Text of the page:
Consumer fairness in banking is paying off

2013-04-21 14:00

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One German bank is blazing a trail by successfully making loans fairer to customers, writes Maya Fisher-French

There is a move globally towards making financial services fairer for consumers.

One German-based bank has successfully managed to make bank loans fairer to customers – and that is not an easy task.

As the Harvard Business Review aptly says: “The reputation of this business (lending) – which encompasses credit cards, personal loans, point of sale financing, payday advances, and so on – is so questionable that any claim of ‘fairness’ is viewed by customers with extreme scepticism.”

The Harvard Business Review article goes on to explain how TeamBank successfully developed a consumer-credit product into a brand that “transforms the fuzzy concept of fairness into a visible and credible set of product characteristics and operation processes”.

TeamBank identified as far back as 2006, well before legislative requirements were introduced in Germany, that consumer sentiment was changing and that there needed to be a change in attitude, namely to be more fair to customers.

Speaking at this week’s Regulatory Seminar held by Glacier by Sanlam, Andrew Zeller of TeamBank gave insight into the changes they implemented, which provides lessons for our local banks.

One change that transforms the relationship between banks and their customers is around protection from legal action, whereby TeamBank assured customers they would not take legal action against non-payers who experienced unexpected changes in their financial situation – as long as certain rules were followed.

For example, the contract specifies that if you notify the bank within 10 days of losing your job, the bank will not take legal action against you if you struggle to meet your loan repayments.

Zeller says the majority of people want to repay their loans, but need a breathing space.

Although people are encouraged in South Africa to contact their bank when they run into difficulty, there is fear that this will simply expedite the legal process. People don’t inherently trust that the bank will try to help them first.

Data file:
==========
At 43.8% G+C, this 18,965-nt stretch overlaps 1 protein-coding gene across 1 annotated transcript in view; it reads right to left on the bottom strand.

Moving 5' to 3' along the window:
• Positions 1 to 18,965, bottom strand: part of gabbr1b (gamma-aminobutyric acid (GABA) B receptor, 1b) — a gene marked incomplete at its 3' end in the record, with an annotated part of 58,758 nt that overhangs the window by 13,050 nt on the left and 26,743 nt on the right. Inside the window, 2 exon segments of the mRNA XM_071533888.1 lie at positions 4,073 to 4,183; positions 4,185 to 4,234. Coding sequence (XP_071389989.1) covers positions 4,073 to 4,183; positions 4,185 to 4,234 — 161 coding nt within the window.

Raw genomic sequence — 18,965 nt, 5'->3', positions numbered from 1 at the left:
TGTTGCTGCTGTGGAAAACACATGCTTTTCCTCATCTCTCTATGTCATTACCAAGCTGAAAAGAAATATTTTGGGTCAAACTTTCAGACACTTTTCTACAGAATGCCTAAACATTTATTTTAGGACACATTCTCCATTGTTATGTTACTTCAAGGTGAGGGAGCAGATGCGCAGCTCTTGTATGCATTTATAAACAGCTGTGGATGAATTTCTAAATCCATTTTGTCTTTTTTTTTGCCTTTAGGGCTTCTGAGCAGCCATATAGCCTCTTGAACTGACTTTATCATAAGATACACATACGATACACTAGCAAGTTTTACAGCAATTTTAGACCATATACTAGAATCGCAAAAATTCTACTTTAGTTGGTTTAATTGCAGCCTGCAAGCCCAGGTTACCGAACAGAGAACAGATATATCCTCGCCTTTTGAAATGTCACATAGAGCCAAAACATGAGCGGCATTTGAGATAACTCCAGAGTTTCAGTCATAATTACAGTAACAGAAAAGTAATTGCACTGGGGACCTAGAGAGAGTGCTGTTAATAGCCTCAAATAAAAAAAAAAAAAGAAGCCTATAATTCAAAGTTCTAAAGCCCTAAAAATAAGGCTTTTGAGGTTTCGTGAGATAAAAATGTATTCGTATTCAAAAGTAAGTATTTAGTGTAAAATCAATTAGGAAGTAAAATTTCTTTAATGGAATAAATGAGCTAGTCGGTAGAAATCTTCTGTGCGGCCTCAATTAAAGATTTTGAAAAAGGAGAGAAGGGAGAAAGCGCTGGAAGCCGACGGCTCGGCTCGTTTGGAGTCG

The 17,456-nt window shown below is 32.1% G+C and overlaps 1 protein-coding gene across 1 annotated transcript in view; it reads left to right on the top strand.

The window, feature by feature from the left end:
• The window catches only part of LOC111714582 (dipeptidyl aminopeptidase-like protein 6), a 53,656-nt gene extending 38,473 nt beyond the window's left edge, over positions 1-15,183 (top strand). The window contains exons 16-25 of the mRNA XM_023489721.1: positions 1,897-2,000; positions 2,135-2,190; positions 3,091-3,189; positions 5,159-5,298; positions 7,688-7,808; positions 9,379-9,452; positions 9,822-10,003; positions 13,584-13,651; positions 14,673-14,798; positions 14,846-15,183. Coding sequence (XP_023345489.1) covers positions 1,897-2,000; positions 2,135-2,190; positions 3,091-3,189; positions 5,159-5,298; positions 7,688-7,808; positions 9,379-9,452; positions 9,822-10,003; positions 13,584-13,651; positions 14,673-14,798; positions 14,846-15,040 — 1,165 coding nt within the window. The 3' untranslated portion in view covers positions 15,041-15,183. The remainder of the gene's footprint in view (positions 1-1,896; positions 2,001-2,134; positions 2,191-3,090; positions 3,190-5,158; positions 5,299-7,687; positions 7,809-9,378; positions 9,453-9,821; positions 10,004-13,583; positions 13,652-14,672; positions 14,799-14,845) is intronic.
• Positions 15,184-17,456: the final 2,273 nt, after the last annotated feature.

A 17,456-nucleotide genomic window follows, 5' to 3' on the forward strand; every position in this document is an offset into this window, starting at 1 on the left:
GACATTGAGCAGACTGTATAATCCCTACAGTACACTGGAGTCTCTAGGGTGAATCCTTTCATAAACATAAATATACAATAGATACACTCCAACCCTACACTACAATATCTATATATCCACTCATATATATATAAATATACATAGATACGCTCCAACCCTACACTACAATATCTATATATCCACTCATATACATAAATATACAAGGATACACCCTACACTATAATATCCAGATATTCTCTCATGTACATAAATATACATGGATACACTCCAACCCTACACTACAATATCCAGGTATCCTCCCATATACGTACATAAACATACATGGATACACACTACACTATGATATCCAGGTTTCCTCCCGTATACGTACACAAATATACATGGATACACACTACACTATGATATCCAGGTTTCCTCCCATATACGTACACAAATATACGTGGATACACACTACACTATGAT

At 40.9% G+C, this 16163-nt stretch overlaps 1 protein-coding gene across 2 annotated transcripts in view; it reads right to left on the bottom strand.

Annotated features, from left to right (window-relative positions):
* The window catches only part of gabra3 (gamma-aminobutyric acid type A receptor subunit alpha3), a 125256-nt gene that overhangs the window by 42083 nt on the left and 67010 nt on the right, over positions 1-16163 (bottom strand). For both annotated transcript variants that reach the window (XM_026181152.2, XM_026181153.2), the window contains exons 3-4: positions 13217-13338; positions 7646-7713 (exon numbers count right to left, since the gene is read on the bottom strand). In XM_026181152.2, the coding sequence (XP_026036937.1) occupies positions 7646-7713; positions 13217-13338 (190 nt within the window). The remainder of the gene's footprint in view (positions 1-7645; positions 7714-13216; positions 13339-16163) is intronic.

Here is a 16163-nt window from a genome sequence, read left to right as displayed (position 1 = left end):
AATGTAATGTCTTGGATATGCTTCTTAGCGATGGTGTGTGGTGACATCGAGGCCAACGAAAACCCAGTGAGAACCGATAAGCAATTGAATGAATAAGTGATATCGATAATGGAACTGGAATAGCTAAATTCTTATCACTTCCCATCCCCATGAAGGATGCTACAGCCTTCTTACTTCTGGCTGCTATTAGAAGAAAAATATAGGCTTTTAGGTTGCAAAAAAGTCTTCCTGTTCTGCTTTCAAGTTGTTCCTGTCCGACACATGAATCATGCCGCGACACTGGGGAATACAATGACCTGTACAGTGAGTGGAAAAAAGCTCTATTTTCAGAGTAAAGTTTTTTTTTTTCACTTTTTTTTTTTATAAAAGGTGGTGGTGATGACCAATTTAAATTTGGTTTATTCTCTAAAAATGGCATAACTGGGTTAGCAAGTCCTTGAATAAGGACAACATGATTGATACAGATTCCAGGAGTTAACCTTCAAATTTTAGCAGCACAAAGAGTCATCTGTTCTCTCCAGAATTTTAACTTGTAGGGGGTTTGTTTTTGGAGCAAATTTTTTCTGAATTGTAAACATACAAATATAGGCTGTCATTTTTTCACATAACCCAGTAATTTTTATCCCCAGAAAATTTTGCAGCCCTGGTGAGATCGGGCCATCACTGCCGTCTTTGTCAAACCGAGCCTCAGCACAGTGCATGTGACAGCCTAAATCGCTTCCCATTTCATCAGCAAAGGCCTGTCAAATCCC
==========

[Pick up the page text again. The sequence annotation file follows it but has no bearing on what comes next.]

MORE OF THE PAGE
By putting this protection into the contract, it gives the customer an incentive to call immediately.

Zeller says since this clause was introduced, their recovery rates have skyrocketed.

TeamBank generally follows a more conciliatory approach to non-payment in order to find a solution.

When a customer falls behind in making payments, advisers work with them to find a solution – for example, by allowing no payments for three months, rather than threaten legal action.

When a loan becomes delinquent and is handed over to a law firm, TeamBank requires that the law firm continue to offer customers opportunities to make minimum payments that would get them back on the path to compliance and avoid damage to their credit records.

The bank also tells people who are rejected for a loan exactly why they were rejected.

This allows people to rectify the situation and reapply.

Zeller says, for example, a common reason for turning down a loan is because someone has worked for less than six months for a company and is still therefore under a probation period, meaning their job contract could be terminated.

This makes them a higher risk for the bank.

Once the customer understands the reason for the rejection, they know they can reapply once they have been at the company for more than six months.

The bank also stopped the practice of what is referred to in South Africa as redlining, where banks assess credit risk based on the neighbourhood – certain poorer neighbourhoods may have a higher default rate.

Zeller says that although statistically this has proved to be a good measure of risk for the bank, it was not fair to clients to assume that because they lived in a certain area, they would default, so they removed it as an unfair practice.

TeamBank also made their contract easier to read and understand by cutting it from a massive 76 pages to 40 pages.

They also provide a one-page easy-to-understand summary of what the major terms of conditions are in the contract.

Too often, customers are overwhelmed by reams of paperwork and although they know they should read all the “terms and conditions”, they don’t.

Unscrupulous lenders are able to bury prejudicial terms in the paperwork and when the customer challenges them, they are told “but you signed the contact”.

Although TeamBank introduced a range of fairer practices, including penalty-free repayments, a 30-day retraction period for a loan and made credit insurance optional and not mandatory, they initially experienced negative feedback from their customers when they first introduced their changes.

Zeller said the fact they were the first bank to introduce affordability assessments through questioning customers on their income and expenses lost them many customers initially as it was easier for the customer to go across the road to another bank that would ask less intrusive questions.

Over time, however, the reputation of fairness has paid off and TeamBank is today the third-largest consumer-finance provider in the German market, with 600?000 customers and growing by 17% in 2011 in a flat market, while its delinquency rate is much lower than the industry average.

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